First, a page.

Church Eaton is a quiet Staffordshire village lying just a kilometre off the Shropshire Union Canal at High Onn wharf, which is itself just an hour and a half's cruising from Norbury Junction. This makes it an obvious destination for a weekend trip during the short winter days of February.
Last weekend's visit to Starcross was, as is usual in winter, very short. I drove up from Hereford on Saturday morning, stopping off in Newport to top up the food supplies in the market and arrived at the boat just before midday. By 13.30 I was ready to leave, having collected some water from the water point - very necessary as Starcross' water tank has been drained for the winter - which I'm beginning to think was a particularly good move this year.
Shortly after leaving Norbury Junction I came upon this boat, drifting in the middle of the cut on Shelmore embankment.
It has a rather unfortunate recent history. In 2007 two people lost their lives on board in an incident of carbon monoxide poisoning whilst moored at Norbury Junction. On a cold winter's night they had blocked up some of the ventilation ports and a faulty gas heater did the rest. After this tragedy no one seemed to want her and after a period tied up outside the Junction Inn surrounded by the obligatory police tape she was moved to the far end of the British Waterways' moorings on the approach to Shelmore where she lay, becoming increasing decrepit, until last weekend. Being single-handed and there being nowhere obvious to tie her up to on the embankment I negotiated my way past her and left her to her fate.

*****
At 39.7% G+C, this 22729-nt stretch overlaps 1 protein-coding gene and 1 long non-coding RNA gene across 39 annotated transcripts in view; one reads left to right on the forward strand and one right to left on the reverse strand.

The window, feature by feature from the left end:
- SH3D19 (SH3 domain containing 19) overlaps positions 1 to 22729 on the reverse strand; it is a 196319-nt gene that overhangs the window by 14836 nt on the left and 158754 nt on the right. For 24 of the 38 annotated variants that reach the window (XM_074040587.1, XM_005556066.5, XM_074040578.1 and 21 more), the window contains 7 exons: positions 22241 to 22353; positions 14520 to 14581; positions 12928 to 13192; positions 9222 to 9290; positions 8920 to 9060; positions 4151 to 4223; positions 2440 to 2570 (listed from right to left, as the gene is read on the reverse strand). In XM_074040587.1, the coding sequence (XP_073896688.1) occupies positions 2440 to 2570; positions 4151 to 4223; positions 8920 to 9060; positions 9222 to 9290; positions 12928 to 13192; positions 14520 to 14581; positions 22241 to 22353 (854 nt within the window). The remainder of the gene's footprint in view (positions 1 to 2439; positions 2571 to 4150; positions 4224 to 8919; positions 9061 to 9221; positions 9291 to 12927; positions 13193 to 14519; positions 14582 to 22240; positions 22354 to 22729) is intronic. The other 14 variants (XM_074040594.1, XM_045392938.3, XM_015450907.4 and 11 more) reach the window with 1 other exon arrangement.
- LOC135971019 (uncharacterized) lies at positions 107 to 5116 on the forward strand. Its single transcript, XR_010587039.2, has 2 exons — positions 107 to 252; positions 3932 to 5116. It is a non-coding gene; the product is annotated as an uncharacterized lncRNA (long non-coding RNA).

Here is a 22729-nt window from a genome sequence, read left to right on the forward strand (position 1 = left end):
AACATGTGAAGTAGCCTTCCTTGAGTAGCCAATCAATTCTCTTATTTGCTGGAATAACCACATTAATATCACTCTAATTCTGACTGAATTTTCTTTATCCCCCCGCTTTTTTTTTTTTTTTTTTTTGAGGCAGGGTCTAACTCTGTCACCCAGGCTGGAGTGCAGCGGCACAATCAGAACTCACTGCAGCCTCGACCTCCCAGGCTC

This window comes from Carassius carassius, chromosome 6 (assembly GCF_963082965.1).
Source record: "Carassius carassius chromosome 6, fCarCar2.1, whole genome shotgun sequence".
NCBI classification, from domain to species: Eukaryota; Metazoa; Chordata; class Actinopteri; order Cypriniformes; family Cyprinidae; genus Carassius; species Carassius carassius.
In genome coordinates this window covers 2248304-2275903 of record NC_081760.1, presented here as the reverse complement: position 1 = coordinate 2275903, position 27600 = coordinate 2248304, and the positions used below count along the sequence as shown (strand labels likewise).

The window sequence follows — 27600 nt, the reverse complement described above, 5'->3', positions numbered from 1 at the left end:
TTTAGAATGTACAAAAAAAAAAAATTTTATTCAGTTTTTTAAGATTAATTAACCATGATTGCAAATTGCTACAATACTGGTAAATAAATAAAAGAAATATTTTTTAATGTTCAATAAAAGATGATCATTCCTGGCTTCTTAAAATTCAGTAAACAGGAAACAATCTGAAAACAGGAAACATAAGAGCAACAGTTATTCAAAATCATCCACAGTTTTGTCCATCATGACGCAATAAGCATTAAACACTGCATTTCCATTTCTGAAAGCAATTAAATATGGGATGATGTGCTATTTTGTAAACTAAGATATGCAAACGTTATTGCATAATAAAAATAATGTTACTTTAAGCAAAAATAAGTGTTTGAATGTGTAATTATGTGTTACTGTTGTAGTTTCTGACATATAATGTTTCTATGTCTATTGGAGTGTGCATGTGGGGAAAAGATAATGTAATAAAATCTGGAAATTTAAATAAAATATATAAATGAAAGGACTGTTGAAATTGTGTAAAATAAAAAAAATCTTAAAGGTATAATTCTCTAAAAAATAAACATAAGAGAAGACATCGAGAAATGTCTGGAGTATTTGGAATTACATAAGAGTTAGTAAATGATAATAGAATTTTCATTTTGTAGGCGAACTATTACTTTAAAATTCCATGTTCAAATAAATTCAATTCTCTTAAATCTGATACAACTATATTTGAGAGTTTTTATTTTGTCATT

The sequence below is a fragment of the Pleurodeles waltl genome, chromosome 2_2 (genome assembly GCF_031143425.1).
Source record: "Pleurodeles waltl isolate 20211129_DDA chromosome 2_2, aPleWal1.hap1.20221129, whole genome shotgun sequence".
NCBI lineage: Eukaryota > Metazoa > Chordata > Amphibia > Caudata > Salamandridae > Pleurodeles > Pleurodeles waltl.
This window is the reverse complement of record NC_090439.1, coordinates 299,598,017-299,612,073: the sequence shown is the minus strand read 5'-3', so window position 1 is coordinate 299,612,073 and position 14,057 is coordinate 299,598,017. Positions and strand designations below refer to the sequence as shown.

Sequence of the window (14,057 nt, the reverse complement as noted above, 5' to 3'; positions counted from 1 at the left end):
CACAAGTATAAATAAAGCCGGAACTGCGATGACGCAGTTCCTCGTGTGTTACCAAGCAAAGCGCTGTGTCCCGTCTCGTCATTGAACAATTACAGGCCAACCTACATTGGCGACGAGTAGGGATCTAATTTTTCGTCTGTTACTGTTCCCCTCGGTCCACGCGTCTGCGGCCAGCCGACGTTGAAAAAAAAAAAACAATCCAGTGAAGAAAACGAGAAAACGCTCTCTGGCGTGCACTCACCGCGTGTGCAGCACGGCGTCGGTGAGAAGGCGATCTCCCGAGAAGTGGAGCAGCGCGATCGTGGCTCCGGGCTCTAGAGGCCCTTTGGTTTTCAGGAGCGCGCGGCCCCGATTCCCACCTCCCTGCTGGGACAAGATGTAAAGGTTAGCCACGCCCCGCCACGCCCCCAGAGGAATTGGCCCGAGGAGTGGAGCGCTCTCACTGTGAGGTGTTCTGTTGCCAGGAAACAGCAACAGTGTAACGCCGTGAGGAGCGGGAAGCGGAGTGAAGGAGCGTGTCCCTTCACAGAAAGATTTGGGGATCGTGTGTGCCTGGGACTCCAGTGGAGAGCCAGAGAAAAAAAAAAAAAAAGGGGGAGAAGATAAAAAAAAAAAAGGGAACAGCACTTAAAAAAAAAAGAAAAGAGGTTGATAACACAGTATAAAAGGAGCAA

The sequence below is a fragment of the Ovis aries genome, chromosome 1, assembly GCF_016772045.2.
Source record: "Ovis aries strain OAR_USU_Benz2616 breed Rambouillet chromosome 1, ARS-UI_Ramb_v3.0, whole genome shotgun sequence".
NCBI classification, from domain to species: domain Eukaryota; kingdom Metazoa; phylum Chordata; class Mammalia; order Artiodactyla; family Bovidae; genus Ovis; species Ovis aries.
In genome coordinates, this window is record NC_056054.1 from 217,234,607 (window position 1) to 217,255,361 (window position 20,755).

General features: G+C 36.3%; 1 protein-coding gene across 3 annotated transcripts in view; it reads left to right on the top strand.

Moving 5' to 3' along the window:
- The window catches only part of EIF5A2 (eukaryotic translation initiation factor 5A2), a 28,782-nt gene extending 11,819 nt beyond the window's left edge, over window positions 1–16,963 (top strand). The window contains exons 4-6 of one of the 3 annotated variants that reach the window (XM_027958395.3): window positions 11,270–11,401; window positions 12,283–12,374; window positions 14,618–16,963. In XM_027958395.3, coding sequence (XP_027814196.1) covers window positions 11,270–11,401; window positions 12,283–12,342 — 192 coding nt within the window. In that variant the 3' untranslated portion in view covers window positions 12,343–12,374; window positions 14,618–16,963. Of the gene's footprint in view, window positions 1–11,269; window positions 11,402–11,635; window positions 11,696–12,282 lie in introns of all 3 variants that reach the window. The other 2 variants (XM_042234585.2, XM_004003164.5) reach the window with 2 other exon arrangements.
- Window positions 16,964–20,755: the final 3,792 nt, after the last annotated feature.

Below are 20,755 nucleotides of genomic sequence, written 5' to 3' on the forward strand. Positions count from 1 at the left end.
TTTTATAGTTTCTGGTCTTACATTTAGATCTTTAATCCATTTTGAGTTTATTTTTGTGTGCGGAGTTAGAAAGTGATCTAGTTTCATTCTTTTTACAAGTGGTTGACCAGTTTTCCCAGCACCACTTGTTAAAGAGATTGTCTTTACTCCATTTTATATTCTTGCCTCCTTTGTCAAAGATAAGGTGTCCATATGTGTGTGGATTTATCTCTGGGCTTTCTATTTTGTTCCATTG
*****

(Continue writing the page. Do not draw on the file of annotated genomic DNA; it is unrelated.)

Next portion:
High Onn would have been the wharf for goods delivered to Church Eaton. The village nowadays is a rather uneasy mixture of old fashioned cottages, a Norman church and a Victorian mock Tudor village institute at one end of the main street and some 1970s/80s bungalows and semis at the other, with a sprinkling of ex-Council houses tucked away out of sight.
The pub in the village, the "Royal Oak" was threatened with closure a few years ago but bought and kept going to a consortium of villagers. I wish them the best of luck, but judging by the lack of customers at 22.00 last Saturday night they may be going to need it.
On Sunday morning I was puzzled by a procession of single men making their way towards the church until the bells rang out to announce morning service, when I realised that they must have been the bellringers! The church is dedicated to St. Editha, who I'd not come across before and just in front of it you can see one of the village's distinctive signposts of which there are several (There's one on the photo of the Royal Oak as well).
The only other public building in Church Eaton is the Victorian mock-Tudor Village Institute
After taking this photo I was asked by the vicar from the church opposite if I'd like to see the inside. Expecting something special - a riot of Victorian excess decoration perhaps - I accepted, and was given the grand tour, but it was all a bit disappointing - just a large space and a few cruck beams which, although made of genuine Oak, had been covered in "oak-effect" wallpaper!
After a walk round the village it was back to the boat and back along the Shroppie, enjoying the winter sunshine, to Norbury Junction, breaking the thin film of ice on Shelmore bank as I went. By the time I'd had lunch and got ready to go home it was just starting to snow and I left the Shroppie with this image of an intrepid boater heading north through the winter weather.